Your question: Can you apply undecided to UCLA?

You can declare a major, or apply as undeclared, on your UC application form. For freshmen applying to a major in the College, your choice of major will neither help nor hurt your prospects for admission. In fact, a large number of freshman applicants apply as undeclared.

Is it OK to put undecided on a college application?

Most admissions experts agree that in most cases, there’s no harm in putting “undecided” on your college application. Admissions counselors know that choosing your major is a tough decision, so they’re not surprised when some students just aren’t sure about what they want to study.

Do you have to declare a major at UCLA?

Choosing Your Course of Study at UCLA

Students in the College of Letters and Science do not need to declare their major in their freshman year. In fact, you can be an “undeclared major” until the end of your sophomore year, which is particularly advantageous if you are not certain of your specific academic goals.

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Is UCLA very selective?

UCLA is among the most selective universities in the country. Admission is highly competitive for freshman applicants. Each year UCLA receives more than 100,000 applications.

Can you apply undecided USC?

‘ Even though you can put ‘Undecided’ as second choice major, all but a few USC applicants will be admitted to a specific major. … Whether you know which majors you want to select to apply to USC, I recommend doing some research about all the different majors we offer and the classes that make up each major.

What is a good major if undecided?

8 Best Majors for Undecided Students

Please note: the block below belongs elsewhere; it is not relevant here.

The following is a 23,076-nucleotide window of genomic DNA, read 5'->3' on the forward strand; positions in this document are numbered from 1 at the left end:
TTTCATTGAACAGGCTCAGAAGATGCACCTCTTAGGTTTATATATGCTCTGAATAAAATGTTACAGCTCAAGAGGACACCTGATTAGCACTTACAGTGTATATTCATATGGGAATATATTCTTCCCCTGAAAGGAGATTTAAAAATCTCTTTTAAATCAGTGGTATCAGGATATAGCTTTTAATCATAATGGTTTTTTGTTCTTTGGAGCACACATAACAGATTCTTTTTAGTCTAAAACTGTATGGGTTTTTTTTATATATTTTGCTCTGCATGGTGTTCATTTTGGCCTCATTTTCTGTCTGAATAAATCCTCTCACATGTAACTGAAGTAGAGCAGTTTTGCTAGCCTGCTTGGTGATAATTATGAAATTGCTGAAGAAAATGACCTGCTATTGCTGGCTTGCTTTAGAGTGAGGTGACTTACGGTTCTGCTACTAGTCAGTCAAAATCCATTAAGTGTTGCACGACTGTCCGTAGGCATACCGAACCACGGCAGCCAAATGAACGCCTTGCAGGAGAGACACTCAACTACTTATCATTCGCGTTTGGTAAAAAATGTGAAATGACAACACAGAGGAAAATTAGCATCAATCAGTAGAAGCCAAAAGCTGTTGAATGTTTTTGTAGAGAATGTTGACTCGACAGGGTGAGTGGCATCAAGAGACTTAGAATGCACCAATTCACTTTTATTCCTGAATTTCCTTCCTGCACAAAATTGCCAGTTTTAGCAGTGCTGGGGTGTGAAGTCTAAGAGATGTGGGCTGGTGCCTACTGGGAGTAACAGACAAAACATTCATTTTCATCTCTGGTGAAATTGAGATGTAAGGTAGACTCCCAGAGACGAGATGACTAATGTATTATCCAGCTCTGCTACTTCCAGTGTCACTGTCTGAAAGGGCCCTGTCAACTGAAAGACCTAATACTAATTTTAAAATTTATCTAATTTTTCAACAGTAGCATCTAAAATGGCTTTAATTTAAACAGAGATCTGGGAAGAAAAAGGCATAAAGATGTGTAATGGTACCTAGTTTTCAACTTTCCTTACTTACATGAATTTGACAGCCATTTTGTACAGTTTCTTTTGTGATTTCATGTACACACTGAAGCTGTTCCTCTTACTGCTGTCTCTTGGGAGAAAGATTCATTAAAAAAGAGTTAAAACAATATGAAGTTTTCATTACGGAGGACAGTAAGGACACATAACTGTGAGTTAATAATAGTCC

• Communication. Whether you like to read, write or talk, communication can grow your skill set and broaden your horizons. …
  • English. If English is your first language, consider making it your major. …
  • Health Science. …
  • Psychology. …
  • Economics. …
  • Business. …
  • Biology. …
  • Chemistry.

Does the major you choose affect admission?

Does your major affect admission into a particular college? The simple answer is: no. In the vast majority of cases, your intended major does not affect your chances of being accepted to a certain school. A big part of this is because colleges know many students will change their major sometime during college.

What is the easiest major to get into at UCLA?

10 Easiest Majors to Transfer into UCLA

MAJOR ADMIT RATE
1. African American Studies 55%
2. Asian Humanities 63%
3. Gender Studies 59%
4. Pre-European Studies 67%

What major is UCLA best known for?

The most popular undergraduate majors are Biology, Business Economics, Political Science, Psychology and Psychobiology. The school places a strong emphasis on student research, awarding nearly $1 billion in competitive research grants and contracts annually.

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Is UCLA difficult to get into?

How Hard Is It to Get Into UCLA? It’s very competitive to get into UCLA. Each year, UCLA accepts around 14% of its applicants. Put another way, that means that UCLA accepts 14 out of every 100 students that apply.

Why is UCLA not an Ivy League?

UCLA is often confused as an Ivy League school because of its renowned faculty and alumni, research capabilities, selectivity, and global recognition. Receiving 168,000 applications in 2021, the most of any university in the US, UCLA is highly competitive. … Similar to the Ivies, UCLA has a decorated athletic history.

Is UCLA a good employer?

The Forbes ranking for 2018 lists UCLA Health as one of America’s Best Midsize Employers. The ranking is based on an independent survey of more than 30,000 U.S. employees working for companies of at least 1,000 employees.

Is it bad to apply to USC undecided?

The overall admission process is highly selective, and students won’t be at an advantage if they apply undecided. … The USC Writing Supplement on the Common Application allows students to list a first and second choice major.

Can you switch from a major to undecided?

Changing Your Major After You Apply

Some studies indicate as many as 50 percent of students arrive at college undecided. … Except for a few specialty programs like engineering, premed, fine arts, and honors college, you usually have free rein to change your mind and your major.